Published: 6th May 2016
Northern Ireland- 1st August 2013 Mandatory Credit - Photo-Jonathan Porter/Presseye. 013 World Police and Fire Games Opening Ceremony at the Kings Hall Complex Belfast. Volunteers form the NOW Project who carried flags into the arena pictured before the event.
Photo credit: Jonathan Porter/Presseye. Volunteers form the NOW project who carried flags into the arena before the World Police and Fire Games opening ceremony.

Belfast has a rich history of social action and some of today’s social enterprise organisations date back to the early 1900s. Here are ten of the city’s best ideas for social change:

1. Building social supply chains: The Now Group: This social enterprise group tackles the barriers that prevent people with learning disabilities from accessing employment and training. It runs a range of services including Loaf Catering, which has two cafes and a corporate catering business. The group caters for Belfast’s city hall, whose Bobbin Cafe is a training facility for people with learning disabilities:

2. A street market as the catalyst for cultural revival: Folktown: The Bank Square area in the centre of Belfast is one of the oldest parts of the city and has a rich history and cultural heritage. Folktown has been set up as a community interest company to regenerate the area through cultural activities. A weekly outdoor street market has been set up in Bank Square and a range of local cultural events are planned:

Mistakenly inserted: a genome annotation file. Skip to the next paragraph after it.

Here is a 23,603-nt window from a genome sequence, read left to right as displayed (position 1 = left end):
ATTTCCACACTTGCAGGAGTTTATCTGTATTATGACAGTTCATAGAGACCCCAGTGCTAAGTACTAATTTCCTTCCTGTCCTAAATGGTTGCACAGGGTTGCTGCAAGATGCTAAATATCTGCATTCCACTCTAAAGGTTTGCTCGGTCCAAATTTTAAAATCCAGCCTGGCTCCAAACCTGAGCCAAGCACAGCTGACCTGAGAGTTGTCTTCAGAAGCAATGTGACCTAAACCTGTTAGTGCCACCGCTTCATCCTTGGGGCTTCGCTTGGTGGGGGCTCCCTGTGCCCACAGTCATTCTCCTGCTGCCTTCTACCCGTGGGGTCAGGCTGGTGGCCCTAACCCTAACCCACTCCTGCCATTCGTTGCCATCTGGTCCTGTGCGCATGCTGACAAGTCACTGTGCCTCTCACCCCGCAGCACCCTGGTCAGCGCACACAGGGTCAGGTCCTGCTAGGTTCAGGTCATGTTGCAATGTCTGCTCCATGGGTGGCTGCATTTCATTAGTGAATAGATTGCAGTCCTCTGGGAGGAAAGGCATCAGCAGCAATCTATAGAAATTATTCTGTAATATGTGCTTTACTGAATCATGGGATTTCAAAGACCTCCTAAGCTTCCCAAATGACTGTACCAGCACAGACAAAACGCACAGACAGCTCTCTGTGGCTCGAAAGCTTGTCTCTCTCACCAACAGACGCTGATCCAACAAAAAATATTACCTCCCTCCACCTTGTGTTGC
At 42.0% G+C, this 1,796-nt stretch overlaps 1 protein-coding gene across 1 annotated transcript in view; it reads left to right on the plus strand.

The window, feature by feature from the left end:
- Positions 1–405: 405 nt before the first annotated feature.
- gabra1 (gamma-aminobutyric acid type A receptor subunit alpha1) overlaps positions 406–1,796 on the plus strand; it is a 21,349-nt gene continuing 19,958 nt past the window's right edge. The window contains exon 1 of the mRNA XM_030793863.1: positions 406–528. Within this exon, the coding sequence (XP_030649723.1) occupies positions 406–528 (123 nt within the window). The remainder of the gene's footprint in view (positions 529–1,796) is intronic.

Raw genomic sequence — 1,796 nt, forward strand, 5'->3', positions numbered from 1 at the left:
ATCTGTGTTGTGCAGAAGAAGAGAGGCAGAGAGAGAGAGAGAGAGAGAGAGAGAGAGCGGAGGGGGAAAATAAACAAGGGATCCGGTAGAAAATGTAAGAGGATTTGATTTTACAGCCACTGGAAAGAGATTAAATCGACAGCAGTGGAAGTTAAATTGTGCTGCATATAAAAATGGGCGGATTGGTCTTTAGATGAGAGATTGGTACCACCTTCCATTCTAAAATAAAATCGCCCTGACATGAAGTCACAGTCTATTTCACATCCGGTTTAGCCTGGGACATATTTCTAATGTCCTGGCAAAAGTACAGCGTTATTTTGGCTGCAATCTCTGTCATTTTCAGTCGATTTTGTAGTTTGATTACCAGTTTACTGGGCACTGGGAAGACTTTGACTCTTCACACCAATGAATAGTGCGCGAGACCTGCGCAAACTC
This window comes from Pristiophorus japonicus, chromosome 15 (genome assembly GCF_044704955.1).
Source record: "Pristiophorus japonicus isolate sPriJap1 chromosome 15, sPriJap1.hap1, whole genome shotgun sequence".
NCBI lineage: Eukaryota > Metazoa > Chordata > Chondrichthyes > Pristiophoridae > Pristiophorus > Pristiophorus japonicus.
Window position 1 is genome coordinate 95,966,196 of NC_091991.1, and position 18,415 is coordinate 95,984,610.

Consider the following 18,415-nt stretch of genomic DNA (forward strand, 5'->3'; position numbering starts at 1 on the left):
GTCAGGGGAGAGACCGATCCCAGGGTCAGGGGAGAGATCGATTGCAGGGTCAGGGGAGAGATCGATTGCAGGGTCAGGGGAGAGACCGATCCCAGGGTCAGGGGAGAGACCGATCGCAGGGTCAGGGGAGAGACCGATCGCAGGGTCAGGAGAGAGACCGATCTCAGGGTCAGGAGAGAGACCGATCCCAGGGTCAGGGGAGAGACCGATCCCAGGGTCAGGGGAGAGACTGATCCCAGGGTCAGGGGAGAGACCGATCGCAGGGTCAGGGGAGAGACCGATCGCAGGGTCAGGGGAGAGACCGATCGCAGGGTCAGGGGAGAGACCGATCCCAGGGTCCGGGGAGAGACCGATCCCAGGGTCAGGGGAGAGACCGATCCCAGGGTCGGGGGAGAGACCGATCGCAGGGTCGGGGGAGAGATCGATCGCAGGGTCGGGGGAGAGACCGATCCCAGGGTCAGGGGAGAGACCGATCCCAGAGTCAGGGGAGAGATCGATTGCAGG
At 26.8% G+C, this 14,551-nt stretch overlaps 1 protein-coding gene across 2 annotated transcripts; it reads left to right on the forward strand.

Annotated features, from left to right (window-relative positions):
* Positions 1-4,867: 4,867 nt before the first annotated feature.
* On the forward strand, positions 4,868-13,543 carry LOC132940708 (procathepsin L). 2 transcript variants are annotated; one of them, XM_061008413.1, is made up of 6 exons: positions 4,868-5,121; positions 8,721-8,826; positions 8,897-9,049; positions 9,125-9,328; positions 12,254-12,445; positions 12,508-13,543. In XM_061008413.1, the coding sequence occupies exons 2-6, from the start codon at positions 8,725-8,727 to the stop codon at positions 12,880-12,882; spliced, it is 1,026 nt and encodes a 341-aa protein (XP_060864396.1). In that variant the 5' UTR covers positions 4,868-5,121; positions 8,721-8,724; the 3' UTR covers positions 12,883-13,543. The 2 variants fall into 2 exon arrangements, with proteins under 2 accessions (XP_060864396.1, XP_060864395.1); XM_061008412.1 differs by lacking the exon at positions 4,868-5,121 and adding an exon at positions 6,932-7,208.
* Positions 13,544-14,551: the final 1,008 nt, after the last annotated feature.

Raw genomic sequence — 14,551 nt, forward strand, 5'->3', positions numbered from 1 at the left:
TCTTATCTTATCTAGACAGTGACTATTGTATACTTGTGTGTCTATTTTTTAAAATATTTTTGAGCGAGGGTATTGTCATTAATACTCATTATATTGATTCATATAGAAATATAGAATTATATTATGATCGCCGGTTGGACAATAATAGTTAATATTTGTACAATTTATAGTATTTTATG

3. Collaborating around places: West Belfast Partnership: The West Belfast Partnership brings together the local community, councils and services, politicians and businesses for the social, physical, cultural and economic improvement of west Belfast. It leads the implementation of the strategic regeneration plan for the area as well as running initiatives such as the West Belfast Works programme:

communitygarden belfast 2
One of four Meanwhile community gardens in Belfast

4. ‘An incubator of innovative responses’: Bryson Group. Set up in 1906, Bryson Group has a long history of responding to local need, from its roots as a charity that built affordable housing and provided wirelesses for the bedridden in the 1930s to today’s corporate structure which sees it run seven businesses which provide a range of social services from care to employment training to recycling:

5. Creating ‘meanwhile’ community gardens in the city: Groundwork NI: Groundwork Northern Ireland has set up four pop-up community gardens in the Belfast area. Located on land that was earmarked for development but is now sitting derelict, in each garden a different community group takes control of the space until the end of the growing season in 2017. In each of the four gardens a range of community-building activities have taken place: